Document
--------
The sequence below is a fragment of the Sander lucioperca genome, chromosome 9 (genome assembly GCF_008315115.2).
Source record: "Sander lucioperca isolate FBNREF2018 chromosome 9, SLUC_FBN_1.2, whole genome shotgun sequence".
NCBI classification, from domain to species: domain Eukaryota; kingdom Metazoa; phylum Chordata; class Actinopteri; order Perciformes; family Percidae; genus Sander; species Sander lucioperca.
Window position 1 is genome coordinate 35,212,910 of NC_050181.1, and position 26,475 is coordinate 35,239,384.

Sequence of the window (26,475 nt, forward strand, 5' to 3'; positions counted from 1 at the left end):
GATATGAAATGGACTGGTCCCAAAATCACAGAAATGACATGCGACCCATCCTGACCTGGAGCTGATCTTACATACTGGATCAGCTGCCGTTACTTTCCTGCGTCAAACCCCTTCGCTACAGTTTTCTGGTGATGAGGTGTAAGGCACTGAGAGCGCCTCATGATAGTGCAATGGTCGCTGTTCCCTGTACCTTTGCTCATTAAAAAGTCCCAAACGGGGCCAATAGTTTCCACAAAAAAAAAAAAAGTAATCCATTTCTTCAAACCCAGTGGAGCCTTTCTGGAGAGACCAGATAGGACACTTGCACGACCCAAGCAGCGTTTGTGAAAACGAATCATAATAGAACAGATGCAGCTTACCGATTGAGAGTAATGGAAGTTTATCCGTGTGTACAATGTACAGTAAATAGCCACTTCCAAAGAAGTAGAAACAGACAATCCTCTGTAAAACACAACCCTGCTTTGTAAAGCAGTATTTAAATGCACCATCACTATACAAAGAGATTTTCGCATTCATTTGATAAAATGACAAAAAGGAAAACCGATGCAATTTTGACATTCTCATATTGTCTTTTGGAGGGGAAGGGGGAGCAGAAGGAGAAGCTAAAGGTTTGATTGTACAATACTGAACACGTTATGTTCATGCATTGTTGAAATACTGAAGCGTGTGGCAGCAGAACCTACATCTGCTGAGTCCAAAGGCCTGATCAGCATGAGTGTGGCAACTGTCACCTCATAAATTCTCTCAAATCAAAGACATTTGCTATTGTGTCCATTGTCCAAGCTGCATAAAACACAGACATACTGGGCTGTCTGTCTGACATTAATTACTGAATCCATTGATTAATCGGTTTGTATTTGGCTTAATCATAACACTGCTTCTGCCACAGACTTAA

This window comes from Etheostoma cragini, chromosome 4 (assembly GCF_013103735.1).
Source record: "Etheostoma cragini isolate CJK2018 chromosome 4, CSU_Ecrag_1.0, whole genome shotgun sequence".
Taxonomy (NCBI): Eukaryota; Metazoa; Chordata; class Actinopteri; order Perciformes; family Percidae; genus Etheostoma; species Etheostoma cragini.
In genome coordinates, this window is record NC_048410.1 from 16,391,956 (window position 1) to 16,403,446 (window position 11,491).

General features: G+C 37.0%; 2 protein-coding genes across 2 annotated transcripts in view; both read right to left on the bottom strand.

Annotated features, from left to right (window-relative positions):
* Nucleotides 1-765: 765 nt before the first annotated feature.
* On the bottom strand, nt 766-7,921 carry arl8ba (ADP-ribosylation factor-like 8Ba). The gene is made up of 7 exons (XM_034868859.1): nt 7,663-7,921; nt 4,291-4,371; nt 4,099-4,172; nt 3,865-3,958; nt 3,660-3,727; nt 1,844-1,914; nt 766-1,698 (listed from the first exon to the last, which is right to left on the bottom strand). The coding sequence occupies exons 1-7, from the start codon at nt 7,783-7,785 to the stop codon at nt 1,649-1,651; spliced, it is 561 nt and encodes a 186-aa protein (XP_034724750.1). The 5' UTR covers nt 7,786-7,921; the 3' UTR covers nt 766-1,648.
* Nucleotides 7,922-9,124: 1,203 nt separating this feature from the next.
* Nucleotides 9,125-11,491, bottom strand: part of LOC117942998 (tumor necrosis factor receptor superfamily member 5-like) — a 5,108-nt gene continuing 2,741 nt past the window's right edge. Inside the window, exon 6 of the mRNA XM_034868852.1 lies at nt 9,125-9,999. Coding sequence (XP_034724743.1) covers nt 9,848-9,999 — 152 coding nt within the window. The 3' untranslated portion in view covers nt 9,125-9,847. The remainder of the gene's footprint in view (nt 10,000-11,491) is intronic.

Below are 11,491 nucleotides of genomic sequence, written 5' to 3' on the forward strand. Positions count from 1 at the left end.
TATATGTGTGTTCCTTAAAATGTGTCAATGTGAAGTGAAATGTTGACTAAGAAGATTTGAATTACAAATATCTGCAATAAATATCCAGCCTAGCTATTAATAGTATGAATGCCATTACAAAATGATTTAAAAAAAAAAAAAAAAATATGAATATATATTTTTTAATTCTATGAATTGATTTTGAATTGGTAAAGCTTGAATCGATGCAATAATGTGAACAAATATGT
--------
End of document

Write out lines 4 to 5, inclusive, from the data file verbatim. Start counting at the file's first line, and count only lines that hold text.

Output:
Window position 1 is genome coordinate 35,212,910 of NC_050181.1, and position 26,475 is coordinate 35,239,384.

Sequence of the window (26,475 nt, forward strand, 5' to 3'; positions counted from 1 at the left end):